Nalidixic Acid Resistance Influences Sensitivity to Ionizing Radiation among Salmonella Isolates

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Nalidixic acid (Nal) resistance has been used as a selective marker for studies of pathogen-inoculated fruits and vegetables. A collection of 24 Salmonella isolates were screened for natural resistance to Nal (50 μg/ml). The resistance to ionizing radiation was determined and compared for i) three naturally Nal-resistant (NalR) strains, ii) three naturally Nal-sensitive (NalS) strains, and iii) three strains derived from NalS strains that were made resistant to Nal (NalRi) by successive culturing and selection in Nal-amended broth. The radiation D 10-values (the radiation dose required to achieve a 1-log reduction in population) were determined in buffer solution and in orange juice. D 10-values were significantly (P < 0.05) different among the Salmonella isolates tested. When considered as a group, NalR isolates were significantly more sensitive to ionizing radiation than NalS isolates in both media tested. In buffer, D 10 of NalR was 0.210 kGy versus 0.257 kGy for NalS. In orange juice, D 10 of NalR was 0.581 versus 0.764 for NalS. Inducing resistance to Nal altered the response to irradiation. D 10-value of NalRi was 0.234 kGy in buffer, a 9% reduction relative to NalS parents. In orange juice, the D 10-value of NalRi was 0.637 kGy, a reduction of 17% relative to NalS parents. These results suggest that natural and/or induced resistance to Nal may predispose Salmonella isolates to greater sensitivity to ionizing radiation, and that this effect is influenced by the suspending medium and by the nature of the isolates evaluated.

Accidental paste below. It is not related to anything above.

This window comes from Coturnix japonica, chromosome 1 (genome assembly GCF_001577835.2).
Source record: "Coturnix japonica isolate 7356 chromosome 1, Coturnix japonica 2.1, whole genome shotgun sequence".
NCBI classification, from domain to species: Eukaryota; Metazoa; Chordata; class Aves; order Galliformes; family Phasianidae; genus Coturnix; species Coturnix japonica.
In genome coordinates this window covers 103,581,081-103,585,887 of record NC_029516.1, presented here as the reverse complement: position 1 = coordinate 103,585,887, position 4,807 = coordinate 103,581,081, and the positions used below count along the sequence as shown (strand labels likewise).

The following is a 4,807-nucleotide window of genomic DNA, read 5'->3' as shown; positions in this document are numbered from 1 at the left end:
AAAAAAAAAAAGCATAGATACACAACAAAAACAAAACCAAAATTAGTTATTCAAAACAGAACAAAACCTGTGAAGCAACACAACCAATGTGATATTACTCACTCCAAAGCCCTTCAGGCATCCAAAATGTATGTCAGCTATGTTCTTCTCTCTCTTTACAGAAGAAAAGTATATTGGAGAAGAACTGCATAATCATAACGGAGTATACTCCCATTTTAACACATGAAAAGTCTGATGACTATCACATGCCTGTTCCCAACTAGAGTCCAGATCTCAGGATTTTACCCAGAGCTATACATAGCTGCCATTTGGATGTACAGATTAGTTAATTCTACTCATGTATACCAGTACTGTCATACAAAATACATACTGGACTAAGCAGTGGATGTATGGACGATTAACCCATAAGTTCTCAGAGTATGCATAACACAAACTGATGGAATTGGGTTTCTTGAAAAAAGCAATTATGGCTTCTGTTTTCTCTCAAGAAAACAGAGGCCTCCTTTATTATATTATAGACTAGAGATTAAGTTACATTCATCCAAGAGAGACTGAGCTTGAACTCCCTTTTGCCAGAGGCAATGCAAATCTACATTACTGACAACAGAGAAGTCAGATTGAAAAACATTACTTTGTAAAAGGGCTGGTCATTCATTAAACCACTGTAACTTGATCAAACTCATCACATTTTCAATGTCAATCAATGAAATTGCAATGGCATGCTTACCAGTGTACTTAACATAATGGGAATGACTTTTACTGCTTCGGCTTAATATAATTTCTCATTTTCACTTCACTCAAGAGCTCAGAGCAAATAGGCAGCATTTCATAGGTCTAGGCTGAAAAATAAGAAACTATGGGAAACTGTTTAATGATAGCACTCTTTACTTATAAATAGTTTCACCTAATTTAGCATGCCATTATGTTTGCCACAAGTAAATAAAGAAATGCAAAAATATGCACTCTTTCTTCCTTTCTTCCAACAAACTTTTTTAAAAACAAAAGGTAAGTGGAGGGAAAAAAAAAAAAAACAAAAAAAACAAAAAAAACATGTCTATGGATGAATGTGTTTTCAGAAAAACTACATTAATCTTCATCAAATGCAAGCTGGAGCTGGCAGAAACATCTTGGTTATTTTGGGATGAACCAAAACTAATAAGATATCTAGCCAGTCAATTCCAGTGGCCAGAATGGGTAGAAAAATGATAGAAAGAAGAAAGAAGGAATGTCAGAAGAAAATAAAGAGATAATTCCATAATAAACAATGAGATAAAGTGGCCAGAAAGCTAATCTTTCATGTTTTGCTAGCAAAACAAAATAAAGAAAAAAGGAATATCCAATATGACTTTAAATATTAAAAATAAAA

Document Type: Research Article

Affiliations: Food Safety Intervention Technologies Research Unit, U.S. Department of Agriculture, Agricultural Research Service, Eastern Regional Research Center, 600 East Mermaid Lane, Wyndmoor, Pennsylvania 19038, USA

Publication date: July 1, 2006

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